Open Research: Science online? A contextual analysis of the debate on electronic journals in science communication
peter.suber's bookmarks 2021-03-17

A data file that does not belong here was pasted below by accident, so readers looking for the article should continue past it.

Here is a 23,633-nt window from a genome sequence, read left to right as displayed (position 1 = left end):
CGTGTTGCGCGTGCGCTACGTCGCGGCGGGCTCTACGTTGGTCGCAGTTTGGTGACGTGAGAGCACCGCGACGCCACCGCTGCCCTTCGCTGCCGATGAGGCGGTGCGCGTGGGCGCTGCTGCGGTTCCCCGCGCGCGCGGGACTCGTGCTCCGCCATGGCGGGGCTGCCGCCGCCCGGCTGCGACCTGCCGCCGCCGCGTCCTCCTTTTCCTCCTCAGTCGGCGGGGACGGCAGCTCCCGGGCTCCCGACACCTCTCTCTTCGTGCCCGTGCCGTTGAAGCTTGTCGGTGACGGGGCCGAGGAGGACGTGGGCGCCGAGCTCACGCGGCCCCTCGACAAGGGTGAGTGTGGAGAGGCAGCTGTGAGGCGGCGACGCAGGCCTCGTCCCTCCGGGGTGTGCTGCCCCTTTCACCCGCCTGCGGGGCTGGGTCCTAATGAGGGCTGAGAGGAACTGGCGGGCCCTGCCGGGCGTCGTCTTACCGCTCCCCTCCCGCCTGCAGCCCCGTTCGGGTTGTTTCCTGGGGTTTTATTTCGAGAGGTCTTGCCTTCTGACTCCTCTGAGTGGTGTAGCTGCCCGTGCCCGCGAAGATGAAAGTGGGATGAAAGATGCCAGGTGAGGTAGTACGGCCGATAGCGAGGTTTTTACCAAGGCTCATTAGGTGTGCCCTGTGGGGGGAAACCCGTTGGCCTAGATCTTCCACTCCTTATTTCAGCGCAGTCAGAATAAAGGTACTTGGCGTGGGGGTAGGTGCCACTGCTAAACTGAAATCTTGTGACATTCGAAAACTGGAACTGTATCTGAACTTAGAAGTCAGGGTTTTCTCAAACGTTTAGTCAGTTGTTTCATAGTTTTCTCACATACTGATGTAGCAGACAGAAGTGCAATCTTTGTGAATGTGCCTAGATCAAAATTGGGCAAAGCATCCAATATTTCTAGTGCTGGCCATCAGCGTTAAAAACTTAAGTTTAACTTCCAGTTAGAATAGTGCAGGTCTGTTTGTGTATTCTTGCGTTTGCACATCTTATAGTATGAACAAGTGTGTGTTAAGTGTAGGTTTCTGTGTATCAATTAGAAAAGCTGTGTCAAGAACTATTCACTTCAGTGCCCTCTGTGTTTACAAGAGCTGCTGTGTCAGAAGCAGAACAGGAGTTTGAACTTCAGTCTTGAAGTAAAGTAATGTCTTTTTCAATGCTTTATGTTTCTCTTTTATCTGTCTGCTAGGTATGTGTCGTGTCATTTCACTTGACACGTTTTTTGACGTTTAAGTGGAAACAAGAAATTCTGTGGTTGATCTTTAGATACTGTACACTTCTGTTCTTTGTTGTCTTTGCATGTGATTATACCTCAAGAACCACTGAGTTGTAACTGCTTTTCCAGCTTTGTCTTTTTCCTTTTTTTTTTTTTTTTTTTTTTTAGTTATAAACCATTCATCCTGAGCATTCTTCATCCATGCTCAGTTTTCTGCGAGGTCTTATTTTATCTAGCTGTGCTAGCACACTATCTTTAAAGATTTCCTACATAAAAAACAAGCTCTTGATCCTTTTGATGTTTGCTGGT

Abstract: For the past few years the debate about a move from printed journals to electronic journals has been gathering momentum. As more and more literature is written on the subject, the complexity of the situation becomes apparent. What exactly is a journal? Although the modern scientific journal has a fairly rigid format, publishing procedure, and purpose, these have not always been significant features. Scientific journals began over 300 years ago as a formalisation of an extensive letter writing network across Europe. Science has changed enormously since then, and so has the scientific journal. The significance of this is that the modern scientific journal is not, when placed in historical context, a rigid object, but an evolving one. As was the case then, significant changes in science and technology today are causing calls for a new system of communication of science. Some people hail the electronic journal as the answer. While the electronic journal is an innovation using technology that is only about 20 years old, the concept of a replacement or supplement to the printed journal system is nearly as old as journals them selves. Almost from the beginning, inadequacies in the system were noticed and remedies have been attempted science. The main problem is the sheer volume of the literature. The second chapter explores the two main ways of dealing with this problem. The first is creation of bibliographic methods for controlling, ordering sand searching for the information. The second are replacements for the printed journal as the central unit in the system of science. By placing the electronic journal amongst this historical backdrop, it becomes possible to assess it in the light of other attempts to solve the problems. Is the electronic journal really something revolutionary, or is it simply another in the series of unsuccessful attempts to resolve the problem? What is it about electronic journals that many people do not consider them to be ‘real’ journal? This is an extremely complicated question, opening up a subsidiary questions such as : What is the function of the scientific journal? Where does the scientific journal fit into the system of science? What is it about scientific journals that give them the prestige they hold? Chapter 3 is an attempt to answer those questions. It delves into the journals’ involvement in the quality control system of science. This opens up discussion of the reward system of science (in which scientific journals play a starring role). To try and analyse the debate surrounding the instruction of electronic journals, it is necessary to place the arguments being used within a theoretical framework, and it is at this point that the normative and interpretative descriptions of the working of science are introduced. As with any fundamental alteration to an established system, there are many factors and institutions that will be affected. The fourth chapter is a discussion of the main professions affected by such a change. The question of who benefits from a change to electronic journals is fundamental to the eventual outcome. The forces, both institutional and personal, and their influence ion what is happening is analysed and evaluated. The final chapter presents the results of an empirical study conducted in scientists at the University of New South Wales. As scientists, their attitudes are an interesting insight into the system of science as it actually stands. Some surprising results eventuated from the study, and these are analysed in relation to several of the theoretical framework used in the main body of the thesis. This is a thesis that begins and ends with a question. It is not possible to accurately predict whether electronic journals will be introduced as a major factor in science, but I hope that this work adds positively to the lively and contemporary debate.